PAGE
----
With rising inflation and worsening investor sentiment shaking the global economy, the market has fled from traditional stocks and cryptocurrencies to safer havens in traditional assets such as treasury bonds and gold. The result is that the crypto market has lost millions of dollars in value over the past week.
According to the market tracker Coingecko, Bitcoin, the world’s most prominent cryptocurrency, has seen its value fall more 16% in the last seven days to just $31,364 at the time of writing. Others have seen similar losses, with Ethereum down almost 14.8%, BNB down 16.4%, XRP down 14.2% and Solana down by 21.2%.
While the cryptocurrency market crashes and burns, some investors may be wondering why a number of prominent tokens, including Tether and USD Coin, have held steady, their value barely moving despite all the turmoil. The reason is that they’re designed to do so. These assets are so-called “stablecoins” whose value is tied to those of real world assets such as the U.S. dollar. Stablecoins were created as a tonic to the incredible price volatility of the cryptocurrencies.
Since Tether first emerged in 2014, stablecoins have emerged as a key component of the cryptocurrency ecosystem, especially in the area of decentralized finance, where investors can trade crypto without the aid of a middleman. Indeed, stablecoins have become so important that Tether has emerged as the third-biggest cryptocurrency in terms of its market capitalization, while USD Coin is now the fifth-biggest.
Stablecoins are useful because they provide traders and investors with an easy way to cash out of their position in more volatile crypto assets without needing to exchange their holdings into fiat money. That’s important because it can be expensive to cash out of crypto into traditional fiat. It also takes a lot of time, with processing delays of several days being quite commonplace. For investors in a world that moves as rapidly as crypto, long delays could be fatal. On the other hand, cashing out of Bitcoin into a stablecoin like USD Coin is almost instant.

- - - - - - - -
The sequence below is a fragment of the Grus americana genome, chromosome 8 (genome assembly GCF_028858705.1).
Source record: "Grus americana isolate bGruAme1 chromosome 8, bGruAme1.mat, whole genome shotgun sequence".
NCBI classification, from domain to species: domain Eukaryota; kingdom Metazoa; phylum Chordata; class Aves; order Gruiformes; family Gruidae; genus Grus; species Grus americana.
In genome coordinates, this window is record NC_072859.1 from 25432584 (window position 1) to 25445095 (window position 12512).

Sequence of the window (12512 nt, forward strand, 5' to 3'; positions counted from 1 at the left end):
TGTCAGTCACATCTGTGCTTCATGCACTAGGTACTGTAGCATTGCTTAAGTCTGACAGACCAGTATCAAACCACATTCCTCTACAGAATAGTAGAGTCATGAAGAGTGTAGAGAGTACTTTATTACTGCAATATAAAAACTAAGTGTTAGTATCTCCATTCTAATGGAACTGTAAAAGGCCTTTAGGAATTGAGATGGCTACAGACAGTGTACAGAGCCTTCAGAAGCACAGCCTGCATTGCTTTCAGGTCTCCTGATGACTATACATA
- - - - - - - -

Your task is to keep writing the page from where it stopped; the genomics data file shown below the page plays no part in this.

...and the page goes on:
There are other uses of stablecoins besides just cashing out. They also provide an entry point to DeFi exchanges that do not accept fiat currency. Further, they enable investors to engage in activities such as lending and yield farming, which present an opportunity to earn far greater interest than is possible with most banks and traditional fiat.
How do stablecoins stay “stable”?
These days the crypto market has become saturated with dozens of different stablecoins, all backed by different assets. While the most popular stablecoins are pegged to the U.S. dollar or other major currencies such as the Euro, U.K. pound or Japanese yen, others are backed by the price of precious metals, and others still rely on algorithmic functions to peg themselves to crypto assets such as Bitcoin.
Fiat-backed stablecoins are the most common. Both Tether and USD Coin are backed by the U.S. dollar holdings of their issuers and work as a kind of IOU, allowing holders to redeem them for an equivalent amount of fiat currency. The centralized issuers of such coins generally use a combination of cash reserves, government and corporate bonds, commercial paper, fiduciary deposits and secured loans to back their assets.
Tether is by far the most well known of the stablecoins but it’s also one of the most controversial. As the institutional exchange AAX explained in a recent blog post, Tether claims that every USDT coin minted is backed 1:1 by an equivalent amount of USD in its reserves to maintain its price. However, Tether’s owner Bitfinix has been fined multiple times in the past by regulators due to a lack of complete transparency over its holdings.
“It has always been a great question whether USDT is backed by real USD reserves,” AAX noted.
Following pressure from U.S. authorities, Bitfinix ultimately revealed that its assets are made up of commercial paper (49.59%), fiduciary deposits (18.35%), secured loans (12.55%) and corporate bonds (9.96%), meaning its actual cash holdings make up less than 3% of the assets backing USDT.